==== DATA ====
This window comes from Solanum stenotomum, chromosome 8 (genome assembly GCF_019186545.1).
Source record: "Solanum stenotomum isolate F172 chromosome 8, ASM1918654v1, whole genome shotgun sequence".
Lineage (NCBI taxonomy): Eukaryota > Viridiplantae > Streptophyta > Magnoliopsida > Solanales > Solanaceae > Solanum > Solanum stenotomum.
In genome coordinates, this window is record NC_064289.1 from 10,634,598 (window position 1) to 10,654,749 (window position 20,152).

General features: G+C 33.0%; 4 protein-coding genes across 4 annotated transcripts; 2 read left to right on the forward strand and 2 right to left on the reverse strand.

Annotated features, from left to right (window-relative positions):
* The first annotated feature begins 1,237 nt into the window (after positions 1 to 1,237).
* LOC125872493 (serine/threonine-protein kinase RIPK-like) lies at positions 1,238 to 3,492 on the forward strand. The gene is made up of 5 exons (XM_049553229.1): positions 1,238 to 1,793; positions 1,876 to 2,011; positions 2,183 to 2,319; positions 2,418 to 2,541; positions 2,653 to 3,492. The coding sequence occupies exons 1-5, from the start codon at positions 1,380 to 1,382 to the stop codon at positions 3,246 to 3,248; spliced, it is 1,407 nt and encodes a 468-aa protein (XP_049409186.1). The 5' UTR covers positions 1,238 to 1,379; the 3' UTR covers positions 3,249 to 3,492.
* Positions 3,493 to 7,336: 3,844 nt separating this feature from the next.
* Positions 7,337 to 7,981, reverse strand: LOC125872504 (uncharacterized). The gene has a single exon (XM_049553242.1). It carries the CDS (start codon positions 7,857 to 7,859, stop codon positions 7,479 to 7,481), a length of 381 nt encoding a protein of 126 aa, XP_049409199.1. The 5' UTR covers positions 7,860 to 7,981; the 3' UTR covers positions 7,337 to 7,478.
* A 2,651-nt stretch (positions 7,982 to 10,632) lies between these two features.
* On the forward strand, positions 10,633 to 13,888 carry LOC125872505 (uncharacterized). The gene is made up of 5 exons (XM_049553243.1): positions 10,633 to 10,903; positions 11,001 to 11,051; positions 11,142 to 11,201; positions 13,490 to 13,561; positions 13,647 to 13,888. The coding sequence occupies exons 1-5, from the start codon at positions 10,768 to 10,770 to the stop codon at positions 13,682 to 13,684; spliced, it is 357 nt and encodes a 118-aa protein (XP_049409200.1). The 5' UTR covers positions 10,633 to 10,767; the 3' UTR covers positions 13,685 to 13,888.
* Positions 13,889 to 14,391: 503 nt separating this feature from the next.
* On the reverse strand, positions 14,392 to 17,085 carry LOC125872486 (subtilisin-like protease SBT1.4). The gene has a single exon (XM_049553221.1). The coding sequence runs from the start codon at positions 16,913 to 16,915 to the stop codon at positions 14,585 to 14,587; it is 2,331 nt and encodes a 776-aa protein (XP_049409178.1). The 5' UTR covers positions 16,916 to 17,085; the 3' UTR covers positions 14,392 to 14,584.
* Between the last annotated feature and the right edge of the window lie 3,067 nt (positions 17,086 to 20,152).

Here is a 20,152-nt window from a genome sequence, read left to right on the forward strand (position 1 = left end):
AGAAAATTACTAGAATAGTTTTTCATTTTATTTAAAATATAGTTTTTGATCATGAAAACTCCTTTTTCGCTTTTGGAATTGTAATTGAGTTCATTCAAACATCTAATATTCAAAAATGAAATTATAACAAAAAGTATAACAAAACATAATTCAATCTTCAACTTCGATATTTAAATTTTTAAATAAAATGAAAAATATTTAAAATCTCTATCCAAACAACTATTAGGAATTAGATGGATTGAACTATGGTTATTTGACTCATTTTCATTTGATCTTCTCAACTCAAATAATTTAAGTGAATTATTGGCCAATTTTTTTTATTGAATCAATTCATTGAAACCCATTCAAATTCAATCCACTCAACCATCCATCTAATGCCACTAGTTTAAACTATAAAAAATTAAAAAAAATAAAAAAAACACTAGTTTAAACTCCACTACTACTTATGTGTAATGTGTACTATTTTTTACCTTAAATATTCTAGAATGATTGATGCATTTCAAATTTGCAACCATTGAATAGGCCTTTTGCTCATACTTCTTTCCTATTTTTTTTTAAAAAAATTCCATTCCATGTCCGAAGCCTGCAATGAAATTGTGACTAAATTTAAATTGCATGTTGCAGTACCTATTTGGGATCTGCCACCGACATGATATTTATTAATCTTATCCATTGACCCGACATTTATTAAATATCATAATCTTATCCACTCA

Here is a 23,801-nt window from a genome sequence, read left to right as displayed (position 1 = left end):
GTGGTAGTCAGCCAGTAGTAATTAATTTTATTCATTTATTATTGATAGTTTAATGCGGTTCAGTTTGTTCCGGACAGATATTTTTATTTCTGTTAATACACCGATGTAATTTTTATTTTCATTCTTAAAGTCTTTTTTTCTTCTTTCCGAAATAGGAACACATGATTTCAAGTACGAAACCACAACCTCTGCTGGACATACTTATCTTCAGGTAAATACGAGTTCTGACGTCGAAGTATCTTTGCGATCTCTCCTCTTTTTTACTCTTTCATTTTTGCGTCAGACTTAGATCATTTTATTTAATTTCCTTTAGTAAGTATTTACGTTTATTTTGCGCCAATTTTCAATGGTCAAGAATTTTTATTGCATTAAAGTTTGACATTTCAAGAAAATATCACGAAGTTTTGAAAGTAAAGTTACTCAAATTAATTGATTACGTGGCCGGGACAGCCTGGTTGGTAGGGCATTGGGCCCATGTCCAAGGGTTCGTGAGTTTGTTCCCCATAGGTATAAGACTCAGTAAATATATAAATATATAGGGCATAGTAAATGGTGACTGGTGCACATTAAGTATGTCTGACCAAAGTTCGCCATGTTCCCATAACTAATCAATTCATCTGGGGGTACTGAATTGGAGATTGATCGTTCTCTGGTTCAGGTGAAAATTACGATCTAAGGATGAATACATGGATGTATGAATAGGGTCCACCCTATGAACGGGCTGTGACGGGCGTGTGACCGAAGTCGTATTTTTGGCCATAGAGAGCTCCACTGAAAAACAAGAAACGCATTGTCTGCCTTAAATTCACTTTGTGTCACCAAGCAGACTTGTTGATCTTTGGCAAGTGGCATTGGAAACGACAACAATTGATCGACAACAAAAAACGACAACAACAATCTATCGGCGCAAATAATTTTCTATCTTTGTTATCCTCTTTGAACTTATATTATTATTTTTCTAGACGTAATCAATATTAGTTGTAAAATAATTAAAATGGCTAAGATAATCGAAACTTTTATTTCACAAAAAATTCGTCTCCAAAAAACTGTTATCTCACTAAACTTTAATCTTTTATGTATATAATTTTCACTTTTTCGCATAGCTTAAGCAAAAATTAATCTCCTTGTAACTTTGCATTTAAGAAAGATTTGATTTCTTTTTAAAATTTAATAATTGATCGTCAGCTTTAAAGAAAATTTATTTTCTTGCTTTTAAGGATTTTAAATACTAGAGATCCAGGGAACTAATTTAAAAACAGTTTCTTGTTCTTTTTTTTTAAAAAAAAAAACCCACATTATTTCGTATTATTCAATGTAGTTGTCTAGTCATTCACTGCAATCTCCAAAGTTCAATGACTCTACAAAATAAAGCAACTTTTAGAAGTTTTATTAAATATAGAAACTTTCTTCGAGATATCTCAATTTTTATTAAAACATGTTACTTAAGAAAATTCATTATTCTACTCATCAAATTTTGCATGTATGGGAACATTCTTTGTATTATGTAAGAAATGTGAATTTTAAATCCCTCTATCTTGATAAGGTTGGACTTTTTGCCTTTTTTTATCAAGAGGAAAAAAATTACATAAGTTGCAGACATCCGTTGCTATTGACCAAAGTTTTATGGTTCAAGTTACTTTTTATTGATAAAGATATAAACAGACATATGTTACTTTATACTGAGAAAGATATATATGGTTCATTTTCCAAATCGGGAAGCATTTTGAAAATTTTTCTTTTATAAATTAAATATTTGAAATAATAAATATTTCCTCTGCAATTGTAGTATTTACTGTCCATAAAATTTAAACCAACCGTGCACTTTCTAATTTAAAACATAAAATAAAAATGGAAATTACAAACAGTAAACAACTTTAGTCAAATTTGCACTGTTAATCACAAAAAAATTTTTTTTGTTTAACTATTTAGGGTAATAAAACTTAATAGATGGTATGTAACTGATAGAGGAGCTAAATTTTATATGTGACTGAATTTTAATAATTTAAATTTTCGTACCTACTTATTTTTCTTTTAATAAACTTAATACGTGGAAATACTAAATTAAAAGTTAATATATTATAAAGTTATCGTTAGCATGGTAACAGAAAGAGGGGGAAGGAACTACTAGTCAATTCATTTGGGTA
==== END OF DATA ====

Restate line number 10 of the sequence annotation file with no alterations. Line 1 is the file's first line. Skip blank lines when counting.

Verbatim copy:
* Positions 7,337 to 7,981, reverse strand: LOC125872504 (uncharacterized). The gene has a single exon (XM_049553242.1). It carries the CDS (start codon positions 7,857 to 7,859, stop codon positions 7,479 to 7,481), a length of 381 nt encoding a protein of 126 aa, XP_049409199.1. The 5' UTR covers positions 7,860 to 7,981; the 3' UTR covers positions 7,337 to 7,478.